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fall 2022

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For over a century, the Indians on the Wind River Reservation in Wyoming have been battling their white farmer neighbors over the rights to the Wind River. What You See in Clear Water tells the story of this epic struggle, shedding light on the ongoing conflict over water rights in the American West, one of the most divisive and essential issues in America today.


While lawyers argued this landmark case all the way to the U.S. Supreme Court, Geoffrey O’Gara walked the banks of the river with the farmers, ranchers, biologists, and tribal elders who knew it intimately. Reading his account, we come to know the impoverished Shoshone and Arapaho tribes living on the Wind River Reservation, who believe that by treaty they control the water within the reservation. We also meet the farmers who have struggled for decades to scratch a living from the arid soil, and who want to divert the river water to irrigate their lands. O’Gara’s empathetic portrayal of life in the West today, the historical texture he brings to the land and its inhabitants, and the common humanity he finds between hostile neighbors on opposite sides of the river make What You See in Clear Water an unusually rich and rewarding book.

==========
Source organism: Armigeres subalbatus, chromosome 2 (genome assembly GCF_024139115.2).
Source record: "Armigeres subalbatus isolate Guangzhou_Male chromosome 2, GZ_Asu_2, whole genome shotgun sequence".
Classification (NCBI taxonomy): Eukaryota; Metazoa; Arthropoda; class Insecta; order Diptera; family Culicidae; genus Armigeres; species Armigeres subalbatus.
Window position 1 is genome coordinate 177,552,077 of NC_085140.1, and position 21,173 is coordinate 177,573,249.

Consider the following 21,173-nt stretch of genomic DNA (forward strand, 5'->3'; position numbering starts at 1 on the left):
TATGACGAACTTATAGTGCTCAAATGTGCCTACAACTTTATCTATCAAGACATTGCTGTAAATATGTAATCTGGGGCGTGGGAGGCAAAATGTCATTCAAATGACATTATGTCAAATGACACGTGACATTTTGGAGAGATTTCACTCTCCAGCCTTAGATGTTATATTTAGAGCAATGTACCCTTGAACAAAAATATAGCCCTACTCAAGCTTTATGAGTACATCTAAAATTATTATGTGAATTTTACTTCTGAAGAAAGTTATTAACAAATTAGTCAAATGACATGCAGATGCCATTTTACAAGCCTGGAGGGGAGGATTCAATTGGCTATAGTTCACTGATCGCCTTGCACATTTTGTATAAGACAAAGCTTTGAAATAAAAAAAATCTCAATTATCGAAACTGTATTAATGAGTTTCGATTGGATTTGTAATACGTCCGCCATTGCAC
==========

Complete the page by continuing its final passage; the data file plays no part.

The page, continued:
Geoffrey O’Gara is a writer and documentary producer based in Lander, Wyo. He is the author of What You See in Clear Water: Indians, Whites, and a Battle Over Water in the American West (Knopf, 2002), and A Long Road Home, Journeys Through America’s Present in Search of America’s Past (Norton, 1989). His documentary about Indian boarding schools, "Home From School" was released in 2021; a documentary on Wyoming's historic role in women's suffrage, "State of Equality", was released in 2019. His current production about the women behind the Murdered and Missing Indigenous Women epidemic in Wyoming and beyond, "Who She Is", is being released this Fall with special screenings around the state. Check out for screening dates.

Click on the Adobe PDF symbol to download a summary of the book's primary themes compiled by
On Sacred Ground team leader,
the Rev. Dr. Sal Palmer.

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